Yet as belts were tightened and axes fell, the stories started to trickle down. United Airlines CEO Glenn Tilton, who took over as head of the airline in 2002, three months before the airline filed for bankruptcy, voted himself a 40 percent raise at the end of September, along with a contract extension through 2011, after asking all employees to agree to pay cuts. American Airlines had frozen all pensions back to the workers’ first-year, entry-level figure. But the top 200 senior managers were spared. Their pensions were separated out of the list of bankruptcy assets.
Gordon Bethune, Continental’s CEO, swore that he would never declare bankruptcy or have major layoffs if the unions would return $500 million to the corporate pot. They did. Two years later, on December 31, 2004, Bethune retired, taking with him a bonus of $30 million — six percent of the money the workers had scraped together. As corporate greed was publicized, worker morale plunged.
Today, in the five major airlines, a 40 percent turnover rate is common. Yet interestingly, the numbers of passengers and passenger miles are higher than ever. Like the dot-com crash, aviation was an industry too necessary to die. Americans have returned to the air.
The FAA has instituted security procedures to keep them safe, the most recent of which strictly carry-on liquids. But investigations keep turning up carry-on bags full of knives and guns, and unauthorized people strolling onto runways. Big gaps in security remain, including the failure to screen most of the cargo that rides in the planes’ bellies, just beneath passengers’ feet.
“Yes, I’m scared sometimes. I know just what can and what can’t be detected in luggage,” says Goddard. “I realize I could be carrying a bomb in my cargo area.” He admits that most pilots are control freaks. They view weather and mechanical failures as controllable challenges. But bombs lie beyond their control, and they all feel it.
United Airlines has finally adopted what the pilots have been shouting for since hijackers first burst into cockpits on 9/11: a bulletproof, ram-proof door separating the galley from the passengers. This allows the pilots to go to the bathroom without giving the signal to a hijacker. The problem is that the doors cost $100,000 each, and even though United has offered to share the technology, no airlines have taken the airline up on the offer. The alternative method is to have a 95-lb flight attendant stand by the bathroom when a pilot is inside, and if an armed hijacker advances, she is to yell “Door!” to the pilot and hurl herself at the attacker. For $1,000 a month? Probably not a dependable system.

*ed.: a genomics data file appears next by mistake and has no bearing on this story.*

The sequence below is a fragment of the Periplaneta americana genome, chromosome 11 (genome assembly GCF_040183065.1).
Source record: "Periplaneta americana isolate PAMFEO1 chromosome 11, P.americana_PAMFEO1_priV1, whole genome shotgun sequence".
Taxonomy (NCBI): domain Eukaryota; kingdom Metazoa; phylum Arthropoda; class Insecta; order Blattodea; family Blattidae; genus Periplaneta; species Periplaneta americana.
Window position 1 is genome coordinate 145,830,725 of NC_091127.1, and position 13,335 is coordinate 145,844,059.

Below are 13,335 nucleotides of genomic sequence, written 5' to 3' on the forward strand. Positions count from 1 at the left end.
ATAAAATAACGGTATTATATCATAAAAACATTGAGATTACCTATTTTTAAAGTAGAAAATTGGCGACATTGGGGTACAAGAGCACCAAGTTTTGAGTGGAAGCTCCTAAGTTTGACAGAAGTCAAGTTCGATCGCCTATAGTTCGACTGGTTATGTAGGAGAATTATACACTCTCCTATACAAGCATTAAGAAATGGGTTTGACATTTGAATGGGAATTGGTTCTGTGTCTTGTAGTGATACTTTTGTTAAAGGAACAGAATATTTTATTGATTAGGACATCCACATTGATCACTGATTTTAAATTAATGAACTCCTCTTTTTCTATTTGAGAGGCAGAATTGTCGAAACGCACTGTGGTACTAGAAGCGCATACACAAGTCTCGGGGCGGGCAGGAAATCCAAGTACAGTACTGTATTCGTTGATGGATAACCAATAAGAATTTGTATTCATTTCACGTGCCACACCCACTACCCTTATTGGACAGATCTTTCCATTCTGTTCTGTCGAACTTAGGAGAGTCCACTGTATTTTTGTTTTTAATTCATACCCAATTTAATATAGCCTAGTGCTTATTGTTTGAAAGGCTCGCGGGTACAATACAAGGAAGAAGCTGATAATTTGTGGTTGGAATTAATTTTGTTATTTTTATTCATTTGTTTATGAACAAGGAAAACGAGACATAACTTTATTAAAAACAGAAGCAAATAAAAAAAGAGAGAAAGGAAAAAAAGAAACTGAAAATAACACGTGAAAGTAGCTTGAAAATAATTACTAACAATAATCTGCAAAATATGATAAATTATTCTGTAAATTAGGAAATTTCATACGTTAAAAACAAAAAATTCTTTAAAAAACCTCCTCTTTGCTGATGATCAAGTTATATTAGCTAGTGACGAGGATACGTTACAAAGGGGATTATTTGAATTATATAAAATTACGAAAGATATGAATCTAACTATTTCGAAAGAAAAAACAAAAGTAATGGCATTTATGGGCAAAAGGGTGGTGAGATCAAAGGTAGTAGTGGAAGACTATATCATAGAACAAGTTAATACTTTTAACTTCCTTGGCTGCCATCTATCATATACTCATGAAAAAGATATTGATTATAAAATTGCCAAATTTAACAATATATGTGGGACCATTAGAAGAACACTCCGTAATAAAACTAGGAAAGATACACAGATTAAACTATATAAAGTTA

“For the first time in my life, I can honestly say, flying just isn’t as much fun anymore,” says Goddard. Now, at age 50, however, Goddard is not planning any sudden career moves. This has always been his beloved industry and he will stick with it. Son of a military freight pilot, Goddard aimed at a flight career since childhood. When his father died during a mission over Vietnam, Goddard, at age 12, went to work for a small airport in San Bernadino, California. By age 18 he had his pilot’s license and began flying professionally for Apollo Airlines out of San Bernadino, then Wings West based in San Francisco.
He met his wife when they were working for World Airways. It was a long distance romance. World Airways shifted to strictly charter fights, leaving Bill to seek work abroad with Malaysian Air and later SaudiAir. The distance shrunk when he signed on with his current airline. He is based in Newark, while his wife works out of Los Angeles. “We’re probably together about 10 to 12 days a month,” he says.
Even with the cuts, flying with one of the Goddards, or with any of their fellow commercial pilots, is still the safest way to travel. There are cautious couples who fly in separate planes so if one crashes, the other will survive to tend the children. Yet few parents take separate cars to soccer games out of the same concern, and this despite the fact that car accidents are responsible for 94.6 percent of all transportation deaths, while the odds of death by airplane are 0.00003 percent.
Besides, think what you are doing. You are spanning the entire Louisiana purchase or Alexander the Great’s empire in a matter of hours. You are bursting earth’s surly bonds miles above the clouds. In that miracle, over all that distance, how upsetting should an hour’s delay be?
And after all, there are — for now — the free peanuts.
#h#A Day in the Life Of an Airline Pilot#/h#
Stuck in traffic on Route 1, heading for a day at a desk, do you ever think you might want to swap lives with Bill Goddard? There he is floating on air, all that respect, cheerful flight attendants, stewardesses, and huge machinery at his command, not to mention all those free peanuts. Well, check out a 777 commercial pilot’s daily grind and see how much of it is filled with the bright stuff.